the same Jesus who said to the thief on the cross “today you will be with me in paradise,”

the same Jesus who taught us to pray saying “forgive us our trespasses as we forgive those who trespass against us,”

this same Jesus who teaches us about love, and redemption and the power of forgiveness and who offers us the promise of eternal life and a heavenly kingdom, this Jesus is talking about a man in hell today.


The man Jesus was talking about was a rich man. He had had fine robes, the best food. But all those comforts are gone now. Now he’s in agony. He begs for mercy. He needs help, but help is too far away. He calls out to father Abraham who is way off in the distance, caring for and feeding this poor man that he recognizes as someone that used to sit outside his gate. And he begs Abraham to send this poor man named Lazarus down to help him and show him some mercy. And in Jesus’s story Abraham says, “no, he can’t get to you.” Jesus is telling a story about a man that begs for mercy from a God figure, and a father figure, from Abraham, and doesn’t get it. Now it’s understandable if you are scratching your head and thinking that this isn’t the kind of story you like to hear Jesus telling. We don’t like to think of people suffering and condemned to hell. We don’t like to think of people begging for mercy and coming away empty handed. Surely if we believe in a God of forgiveness and mercy then this story Jesus is telling will make us a little uncomfortable, that is, until we realize that maybe Jesus isn’t telling this story to make us question the mercy of God; maybe he is telling it to make us question our own mercy. It’s not God’s mercy that is on trial in this story, it is our own.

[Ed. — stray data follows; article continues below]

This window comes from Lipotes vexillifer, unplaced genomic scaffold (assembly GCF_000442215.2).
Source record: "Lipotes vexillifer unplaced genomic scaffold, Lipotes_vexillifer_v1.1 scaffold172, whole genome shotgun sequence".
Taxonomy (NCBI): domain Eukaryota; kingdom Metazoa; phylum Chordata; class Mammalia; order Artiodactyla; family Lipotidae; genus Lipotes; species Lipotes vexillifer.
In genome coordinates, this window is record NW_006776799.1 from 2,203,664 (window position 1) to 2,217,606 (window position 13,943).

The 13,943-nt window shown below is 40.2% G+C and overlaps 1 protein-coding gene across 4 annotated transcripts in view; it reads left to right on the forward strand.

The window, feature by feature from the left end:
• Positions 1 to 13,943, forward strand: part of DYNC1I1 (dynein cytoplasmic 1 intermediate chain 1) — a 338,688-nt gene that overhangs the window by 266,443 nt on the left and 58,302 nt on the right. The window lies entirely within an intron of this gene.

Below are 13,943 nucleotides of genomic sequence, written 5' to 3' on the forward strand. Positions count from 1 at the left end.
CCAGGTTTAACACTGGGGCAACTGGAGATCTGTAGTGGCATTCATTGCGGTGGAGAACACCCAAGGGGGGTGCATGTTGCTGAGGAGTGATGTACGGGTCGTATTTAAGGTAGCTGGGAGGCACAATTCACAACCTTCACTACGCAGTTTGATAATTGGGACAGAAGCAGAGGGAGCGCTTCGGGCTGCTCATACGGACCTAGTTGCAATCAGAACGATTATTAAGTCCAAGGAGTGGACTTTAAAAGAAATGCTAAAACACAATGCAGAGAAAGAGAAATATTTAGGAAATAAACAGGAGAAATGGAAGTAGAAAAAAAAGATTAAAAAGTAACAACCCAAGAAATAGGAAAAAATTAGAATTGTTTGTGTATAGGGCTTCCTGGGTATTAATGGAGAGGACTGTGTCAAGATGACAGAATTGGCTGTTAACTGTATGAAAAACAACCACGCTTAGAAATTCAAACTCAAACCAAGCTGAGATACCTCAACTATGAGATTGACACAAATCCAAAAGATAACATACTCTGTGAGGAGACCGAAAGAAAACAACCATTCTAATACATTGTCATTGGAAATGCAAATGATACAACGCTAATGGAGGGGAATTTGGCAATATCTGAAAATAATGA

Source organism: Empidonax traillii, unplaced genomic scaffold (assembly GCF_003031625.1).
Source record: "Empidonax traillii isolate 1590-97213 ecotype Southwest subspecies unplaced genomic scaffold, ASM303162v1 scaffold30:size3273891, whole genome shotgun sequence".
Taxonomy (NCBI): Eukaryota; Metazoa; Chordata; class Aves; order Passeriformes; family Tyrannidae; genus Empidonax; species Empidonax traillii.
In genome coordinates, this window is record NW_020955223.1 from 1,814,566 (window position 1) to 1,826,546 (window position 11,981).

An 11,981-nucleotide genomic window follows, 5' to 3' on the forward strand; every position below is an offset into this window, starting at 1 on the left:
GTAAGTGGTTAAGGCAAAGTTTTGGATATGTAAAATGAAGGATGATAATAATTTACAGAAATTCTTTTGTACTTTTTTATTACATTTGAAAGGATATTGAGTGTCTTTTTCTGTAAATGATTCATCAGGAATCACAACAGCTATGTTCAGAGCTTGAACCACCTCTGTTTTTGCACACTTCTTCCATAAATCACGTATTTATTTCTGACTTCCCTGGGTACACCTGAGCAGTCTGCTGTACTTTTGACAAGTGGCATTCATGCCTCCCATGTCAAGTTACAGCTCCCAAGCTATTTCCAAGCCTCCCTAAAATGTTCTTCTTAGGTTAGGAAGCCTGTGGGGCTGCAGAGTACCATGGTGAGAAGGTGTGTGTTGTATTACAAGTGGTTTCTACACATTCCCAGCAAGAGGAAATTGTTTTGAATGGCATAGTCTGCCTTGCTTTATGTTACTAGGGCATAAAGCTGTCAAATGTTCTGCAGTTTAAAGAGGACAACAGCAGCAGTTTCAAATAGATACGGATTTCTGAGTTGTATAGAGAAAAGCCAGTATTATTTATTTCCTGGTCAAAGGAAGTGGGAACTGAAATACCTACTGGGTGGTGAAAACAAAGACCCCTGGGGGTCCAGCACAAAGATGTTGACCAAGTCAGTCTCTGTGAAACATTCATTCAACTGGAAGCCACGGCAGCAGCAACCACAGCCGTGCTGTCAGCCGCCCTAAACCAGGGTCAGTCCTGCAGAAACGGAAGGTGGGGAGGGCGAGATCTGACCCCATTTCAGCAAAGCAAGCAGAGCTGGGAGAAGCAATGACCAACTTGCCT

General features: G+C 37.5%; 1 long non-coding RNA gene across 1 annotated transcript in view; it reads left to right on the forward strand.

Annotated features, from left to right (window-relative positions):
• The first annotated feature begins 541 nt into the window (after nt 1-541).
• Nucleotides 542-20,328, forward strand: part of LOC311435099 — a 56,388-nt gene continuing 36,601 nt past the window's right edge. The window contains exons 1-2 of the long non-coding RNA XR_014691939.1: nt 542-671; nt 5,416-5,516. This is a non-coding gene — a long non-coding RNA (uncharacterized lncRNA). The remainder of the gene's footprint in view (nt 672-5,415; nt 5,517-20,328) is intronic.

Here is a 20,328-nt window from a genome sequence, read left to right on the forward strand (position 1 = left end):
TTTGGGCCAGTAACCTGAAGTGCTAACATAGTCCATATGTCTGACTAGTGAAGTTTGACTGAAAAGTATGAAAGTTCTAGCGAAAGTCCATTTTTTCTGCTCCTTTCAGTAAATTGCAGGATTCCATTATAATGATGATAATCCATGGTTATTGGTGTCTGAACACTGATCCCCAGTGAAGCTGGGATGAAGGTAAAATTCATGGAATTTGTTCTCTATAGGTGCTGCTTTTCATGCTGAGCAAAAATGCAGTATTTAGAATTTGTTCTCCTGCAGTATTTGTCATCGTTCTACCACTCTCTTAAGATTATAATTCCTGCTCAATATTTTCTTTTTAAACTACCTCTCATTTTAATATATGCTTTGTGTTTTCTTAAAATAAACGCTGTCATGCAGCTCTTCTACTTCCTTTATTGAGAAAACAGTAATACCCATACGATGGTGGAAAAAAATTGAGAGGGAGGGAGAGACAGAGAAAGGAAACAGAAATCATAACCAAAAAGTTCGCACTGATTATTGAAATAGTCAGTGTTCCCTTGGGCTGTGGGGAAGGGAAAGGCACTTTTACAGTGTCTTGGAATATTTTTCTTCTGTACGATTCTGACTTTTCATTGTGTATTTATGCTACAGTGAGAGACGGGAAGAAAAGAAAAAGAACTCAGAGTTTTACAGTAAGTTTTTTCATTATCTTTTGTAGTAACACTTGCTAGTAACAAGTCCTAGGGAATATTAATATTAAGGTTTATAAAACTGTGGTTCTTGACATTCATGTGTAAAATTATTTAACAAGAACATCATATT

And then you get more uncomfortable. Because you start to wonder about all the times you had the opportunity to show someone mercy and failed. Don’t think it doesn’t happen every day, to all of us. We have the opportunity to show someone kindness and mercy, and we don’t do it. It makes us uncomfortable. We find ways to avoid it. We make it someone else’s job; someone else’s problem. Or maybe we will say that it is the government’s problem to deal with. How many times in the name of mercy do we put up barriers between ourselves and people that actually need mercy.


You know you have to pay attention when Jesus is telling stories to what details he adds and what details he leaves out.


For instance, in all of Jesus’s parables, in every story he told throughout the gospels, he never gives his characters names. It is always a certain king, a manager, a merchant, a priest, a Pharisee, a widow, a rich man…he always uses generic terms for his characters, except for one time. Right here where he talks about a poor man named Lazarus who is carried away by angels to be with Abraham and to eat at his table. Even the rich man in this story has no name. But the poor man…he has a name. He might not have had much of an identity to the rest of the world; to the rest of the world he might have just been some bum on the corner, but to Jesus he has a name. He is known by God, even if the rest of the world passed him by.